And it was just kind of irritating for me to see that narrative be twisted into all y'all women, because it's easy to attach those two tropes to women, readiness and jealousy. And so it's just like, oh, that's funny, because I went back and looked at what LeBron James' Cleveland teammates were saying about him when the media was drafted, right? You've seen this clip, right? Yes, Carlos Boozer. Carlos Boozer or Darius Miles. You had Darius Miles saying, I don't see any high school player being able to take us to another level.

This is paraphrasing. And his exact words were, I hope he could get on our bandwagon. He said that about LeBron James. Did anybody call Darius Miles petty or jealous? Nope.

Nope. Well, they might have, but not to this extent. Yeah, but not to this extent. It didn't overtake the narrative, right? It didn't become the storyline or whatever. It was plenty of players that thought that the dude was on the cover of Sports Illustrated at 16. They were, when he got to the league, people want to know, yo, is he really the generational talent that people say that he is? And obviously that proved that he exceeded expectations, to be honest.

But that's the same scope. But like, I want, because I've said to a few people privately, I just want some of the men to talk about the WNBA and what's happening there. The same way y'all talk about, about the guy like, right?

Like you don't, you don't resort Anthony Edwards when they asked him if Jamal Murray was his role model. And he said, quote, hell no. Y'all don't call that petty or jealous. Right? That's what he said. What that man said.

Okay. Y'all don't call that petty. Y'all don't call that jealous, but some, but when you see vets in the league saying like, she going to have to earn it.

Um, yes, this is, this is what happens. And listen, I know people will highlight the very obvious cheap shot from, from, from Kennedy Carter. Like nobody was saying that that was right or that that was a basketball play. It clearly wasn't. However, if you watched the whole game, which I did, those two talking trash up and down the court, they join, they get physical with one another. And again, that wasn't the way she should have handled that.

But if you saw the context of the game, you're kind of not surprised that that happened, especially with that player in particular, who is known to have a short tube. Right. And so, but they brought none of that context to the discussion. Everything was, Oh, this just proves they jealous. Nah, it just proves that she was battling with somebody who's a fierce competitor who took things too far.

And this was the result. It happens a thousand times in the NBA every damn year. And we don't have this entire broad based discussion about people picking on a player.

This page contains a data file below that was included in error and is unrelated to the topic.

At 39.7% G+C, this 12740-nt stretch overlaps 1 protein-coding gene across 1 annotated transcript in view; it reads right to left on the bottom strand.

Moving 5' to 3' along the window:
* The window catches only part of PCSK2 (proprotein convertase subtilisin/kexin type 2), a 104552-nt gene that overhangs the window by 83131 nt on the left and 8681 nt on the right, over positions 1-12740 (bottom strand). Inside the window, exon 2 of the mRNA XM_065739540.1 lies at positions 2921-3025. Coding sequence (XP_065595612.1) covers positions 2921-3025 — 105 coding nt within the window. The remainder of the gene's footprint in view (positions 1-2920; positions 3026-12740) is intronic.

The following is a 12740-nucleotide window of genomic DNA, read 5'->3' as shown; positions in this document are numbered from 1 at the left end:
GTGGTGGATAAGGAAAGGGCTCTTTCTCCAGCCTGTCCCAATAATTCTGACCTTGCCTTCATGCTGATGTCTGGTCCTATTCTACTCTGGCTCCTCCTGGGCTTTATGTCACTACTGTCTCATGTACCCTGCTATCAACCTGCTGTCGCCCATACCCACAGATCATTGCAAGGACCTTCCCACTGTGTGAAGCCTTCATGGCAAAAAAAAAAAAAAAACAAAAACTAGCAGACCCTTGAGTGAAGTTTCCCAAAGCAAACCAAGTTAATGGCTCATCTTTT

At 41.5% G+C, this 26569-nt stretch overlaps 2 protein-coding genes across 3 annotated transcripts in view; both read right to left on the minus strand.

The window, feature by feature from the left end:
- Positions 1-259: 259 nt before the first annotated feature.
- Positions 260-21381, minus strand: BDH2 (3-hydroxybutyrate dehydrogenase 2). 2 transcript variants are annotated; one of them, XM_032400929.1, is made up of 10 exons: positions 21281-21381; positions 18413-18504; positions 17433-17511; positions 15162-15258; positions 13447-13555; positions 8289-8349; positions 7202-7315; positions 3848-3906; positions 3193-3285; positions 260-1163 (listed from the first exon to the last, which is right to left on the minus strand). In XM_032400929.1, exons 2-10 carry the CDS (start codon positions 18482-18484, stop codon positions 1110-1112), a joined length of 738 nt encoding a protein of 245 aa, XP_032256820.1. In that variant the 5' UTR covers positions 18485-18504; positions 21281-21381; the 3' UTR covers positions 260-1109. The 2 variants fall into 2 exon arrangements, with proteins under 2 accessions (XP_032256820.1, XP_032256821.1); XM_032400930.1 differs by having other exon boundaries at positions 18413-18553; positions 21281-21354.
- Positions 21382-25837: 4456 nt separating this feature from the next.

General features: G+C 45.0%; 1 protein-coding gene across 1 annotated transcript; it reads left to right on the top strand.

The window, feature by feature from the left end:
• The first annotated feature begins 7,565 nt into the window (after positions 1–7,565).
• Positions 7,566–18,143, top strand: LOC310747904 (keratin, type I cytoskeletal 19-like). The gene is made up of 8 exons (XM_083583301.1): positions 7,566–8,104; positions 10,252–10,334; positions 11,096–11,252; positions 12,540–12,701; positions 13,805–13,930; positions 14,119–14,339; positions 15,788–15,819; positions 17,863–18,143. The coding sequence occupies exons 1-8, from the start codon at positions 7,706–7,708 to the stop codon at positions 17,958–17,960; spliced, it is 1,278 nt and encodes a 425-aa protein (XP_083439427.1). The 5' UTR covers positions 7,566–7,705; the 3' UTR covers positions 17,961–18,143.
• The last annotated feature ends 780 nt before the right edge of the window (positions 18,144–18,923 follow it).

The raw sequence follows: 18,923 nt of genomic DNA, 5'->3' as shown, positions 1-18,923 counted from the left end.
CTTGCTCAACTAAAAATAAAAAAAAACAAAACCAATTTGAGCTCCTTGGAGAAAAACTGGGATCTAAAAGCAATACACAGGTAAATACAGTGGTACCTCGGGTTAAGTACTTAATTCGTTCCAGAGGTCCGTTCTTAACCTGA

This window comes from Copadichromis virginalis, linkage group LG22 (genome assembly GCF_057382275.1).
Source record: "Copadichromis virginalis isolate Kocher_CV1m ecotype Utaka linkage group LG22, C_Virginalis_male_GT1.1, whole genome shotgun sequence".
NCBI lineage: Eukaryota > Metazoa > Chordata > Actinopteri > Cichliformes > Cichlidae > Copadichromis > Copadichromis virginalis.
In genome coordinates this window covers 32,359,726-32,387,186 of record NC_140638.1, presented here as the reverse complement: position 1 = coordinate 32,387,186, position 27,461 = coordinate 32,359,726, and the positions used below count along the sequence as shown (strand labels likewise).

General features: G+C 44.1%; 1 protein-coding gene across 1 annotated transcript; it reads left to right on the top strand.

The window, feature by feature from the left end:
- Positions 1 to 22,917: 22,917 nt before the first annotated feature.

And so I just, I just need the commentary around the WNBA and what we're seeing to just grow up a little bit. Cause ain't no Reese almost got her head taken off by the Thomas and I ain't seen nobody talking about twice. And you know why Alyssa Thomas, everybody knows like she finished, I believe second in MVP vote last year. She a real one. It's a reason why she's on this Olympic team. Okay.

She bought that life. And it's funny because the constant complaint you hear from NBA fans all the time is it's too soft. The player's too friendly, blah, blah, blah, blah, blah. And what do you know? You have some of this things y'all said, y'all missed happening at the NBA. And now look where we are. It's true. Sports are better when people hate each other.

There's real rivalries. This is what we need. We do.

Right. But what I love about it, and I really appreciate you coming on and talking and providing the insight is that we're really jumping into and having these serious conversation about the WNBA. And it's more voices like yours and other women who have played the game, who have covered the game that provide a better insight into why things have played out the way they have and probably more so than not male, the future where the future of the league is trending to because of the influx of outstanding young, talented women and also the forebearers who set the standard before and you keep them involved. So the WNBA is progressing.

I love to see it. And matter of fact, when my son was younger, growing up, I said, you need to watch women play, watch them play, and you'll learn the fundamentals of the game a lot more because they're not dependent upon, even though young women are more athletic now, that wasn't the premise behind it. It was learning how to play the game. So it's in a great place. You're in a great place.

When you get that TV thing going, since you already dropped the dime on it, get that TV thing, holler at your boy, you know, the big 10 in the street, Toledo, right down the street, up 75. I love to be on it. But congrats on everything. Thanks for coming on and blessing us. And I really appreciate it. And as I always tell you, JV, it's like, you know, among the many reasons we can buy is that we both hate Michigan.